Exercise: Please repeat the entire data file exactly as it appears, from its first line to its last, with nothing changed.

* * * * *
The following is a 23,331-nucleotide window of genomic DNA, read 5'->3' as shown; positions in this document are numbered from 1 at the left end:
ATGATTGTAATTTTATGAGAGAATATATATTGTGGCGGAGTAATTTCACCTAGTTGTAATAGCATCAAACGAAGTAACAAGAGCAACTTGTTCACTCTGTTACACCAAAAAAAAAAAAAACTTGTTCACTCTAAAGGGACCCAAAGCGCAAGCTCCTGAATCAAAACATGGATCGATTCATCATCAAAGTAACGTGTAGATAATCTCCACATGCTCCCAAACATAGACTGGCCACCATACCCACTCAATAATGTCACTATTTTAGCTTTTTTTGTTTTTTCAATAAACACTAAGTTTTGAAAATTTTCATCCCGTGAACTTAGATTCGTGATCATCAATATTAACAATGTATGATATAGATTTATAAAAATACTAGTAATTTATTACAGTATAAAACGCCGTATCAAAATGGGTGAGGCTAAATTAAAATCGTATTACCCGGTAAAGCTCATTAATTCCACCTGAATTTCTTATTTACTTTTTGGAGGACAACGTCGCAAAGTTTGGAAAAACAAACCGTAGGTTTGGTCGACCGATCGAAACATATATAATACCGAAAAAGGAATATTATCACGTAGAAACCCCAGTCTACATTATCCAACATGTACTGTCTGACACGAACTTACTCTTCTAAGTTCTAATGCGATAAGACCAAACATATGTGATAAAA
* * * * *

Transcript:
The following is a 23,331-nucleotide window of genomic DNA, read 5'->3' as shown; positions in this document are numbered from 1 at the left end:
ATGATTGTAATTTTATGAGAGAATATATATTGTGGCGGAGTAATTTCACCTAGTTGTAATAGCATCAAACGAAGTAACAAGAGCAACTTGTTCACTCTGTTACACCAAAAAAAAAAAAAACTTGTTCACTCTAAAGGGACCCAAAGCGCAAGCTCCTGAATCAAAACATGGATCGATTCATCATCAAAGTAACGTGTAGATAATCTCCACATGCTCCCAAACATAGACTGGCCACCATACCCACTCAATAATGTCACTATTTTAGCTTTTTTTGTTTTTTCAATAAACACTAAGTTTTGAAAATTTTCATCCCGTGAACTTAGATTCGTGATCATCAATATTAACAATGTATGATATAGATTTATAAAAATACTAGTAATTTATTACAGTATAAAACGCCGTATCAAAATGGGTGAGGCTAAATTAAAATCGTATTACCCGGTAAAGCTCATTAATTCCACCTGAATTTCTTATTTACTTTTTGGAGGACAACGTCGCAAAGTTTGGAAAAACAAACCGTAGGTTTGGTCGACCGATCGAAACATATATAATACCGAAAAAGGAATATTATCACGTAGAAACCCCAGTCTACATTATCCAACATGTACTGTCTGACACGAACTTACTCTTCTAAGTTCTAATGCGATAAGACCAAACATATGTGATAAAA